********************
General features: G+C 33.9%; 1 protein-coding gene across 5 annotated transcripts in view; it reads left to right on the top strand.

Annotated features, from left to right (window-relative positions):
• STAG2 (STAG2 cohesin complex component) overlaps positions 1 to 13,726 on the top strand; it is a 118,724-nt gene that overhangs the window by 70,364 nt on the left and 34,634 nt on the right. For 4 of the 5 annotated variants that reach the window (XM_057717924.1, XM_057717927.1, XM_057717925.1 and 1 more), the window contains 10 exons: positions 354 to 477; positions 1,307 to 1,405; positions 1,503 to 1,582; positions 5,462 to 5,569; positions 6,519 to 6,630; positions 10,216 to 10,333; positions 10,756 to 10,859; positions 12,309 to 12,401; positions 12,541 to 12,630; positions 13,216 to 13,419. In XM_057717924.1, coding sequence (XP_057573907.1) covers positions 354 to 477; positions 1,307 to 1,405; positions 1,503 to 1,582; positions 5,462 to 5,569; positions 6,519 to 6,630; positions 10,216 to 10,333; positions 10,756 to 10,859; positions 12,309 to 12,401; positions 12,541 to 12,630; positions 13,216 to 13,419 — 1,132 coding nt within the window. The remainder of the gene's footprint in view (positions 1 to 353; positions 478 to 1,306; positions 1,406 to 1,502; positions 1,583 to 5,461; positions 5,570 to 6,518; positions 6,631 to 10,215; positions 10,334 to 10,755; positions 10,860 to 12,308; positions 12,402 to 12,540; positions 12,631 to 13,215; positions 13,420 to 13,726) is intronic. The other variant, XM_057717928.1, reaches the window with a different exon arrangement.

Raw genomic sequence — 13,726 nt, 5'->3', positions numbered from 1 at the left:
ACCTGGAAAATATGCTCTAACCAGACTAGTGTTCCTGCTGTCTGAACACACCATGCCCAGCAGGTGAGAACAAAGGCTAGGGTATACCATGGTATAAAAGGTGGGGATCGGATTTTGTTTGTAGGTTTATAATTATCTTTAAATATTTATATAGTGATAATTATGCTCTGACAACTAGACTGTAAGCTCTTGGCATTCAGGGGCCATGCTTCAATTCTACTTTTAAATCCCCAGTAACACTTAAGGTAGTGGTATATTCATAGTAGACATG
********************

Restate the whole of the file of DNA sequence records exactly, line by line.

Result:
General features: G+C 33.9%; 1 protein-coding gene across 5 annotated transcripts in view; it reads left to right on the top strand.

Annotated features, from left to right (window-relative positions):
• STAG2 (STAG2 cohesin complex component) overlaps positions 1 to 13,726 on the top strand; it is a 118,724-nt gene that overhangs the window by 70,364 nt on the left and 34,634 nt on the right. For 4 of the 5 annotated variants that reach the window (XM_057717924.1, XM_057717927.1, XM_057717925.1 and 1 more), the window contains 10 exons: positions 354 to 477; positions 1,307 to 1,405; positions 1,503 to 1,582; positions 5,462 to 5,569; positions 6,519 to 6,630; positions 10,216 to 10,333; positions 10,756 to 10,859; positions 12,309 to 12,401; positions 12,541 to 12,630; positions 13,216 to 13,419. In XM_057717924.1, coding sequence (XP_057573907.1) covers positions 354 to 477; positions 1,307 to 1,405; positions 1,503 to 1,582; positions 5,462 to 5,569; positions 6,519 to 6,630; positions 10,216 to 10,333; positions 10,756 to 10,859; positions 12,309 to 12,401; positions 12,541 to 12,630; positions 13,216 to 13,419 — 1,132 coding nt within the window. The remainder of the gene's footprint in view (positions 1 to 353; positions 478 to 1,306; positions 1,406 to 1,502; positions 1,583 to 5,461; positions 5,570 to 6,518; positions 6,631 to 10,215; positions 10,334 to 10,755; positions 10,860 to 12,308; positions 12,402 to 12,540; positions 12,631 to 13,215; positions 13,420 to 13,726) is intronic. The other variant, XM_057717928.1, reaches the window with a different exon arrangement.

Raw genomic sequence — 13,726 nt, 5'->3', positions numbered from 1 at the left:
ACCTGGAAAATATGCTCTAACCAGACTAGTGTTCCTGCTGTCTGAACACACCATGCCCAGCAGGTGAGAACAAAGGCTAGGGTATACCATGGTATAAAAGGTGGGGATCGGATTTTGTTTGTAGGTTTATAATTATCTTTAAATATTTATATAGTGATAATTATGCTCTGACAACTAGACTGTAAGCTCTTGGCATTCAGGGGCCATGCTTCAATTCTACTTTTAAATCCCCAGTAACACTTAAGGTAGTGGTATATTCATAGTAGACATG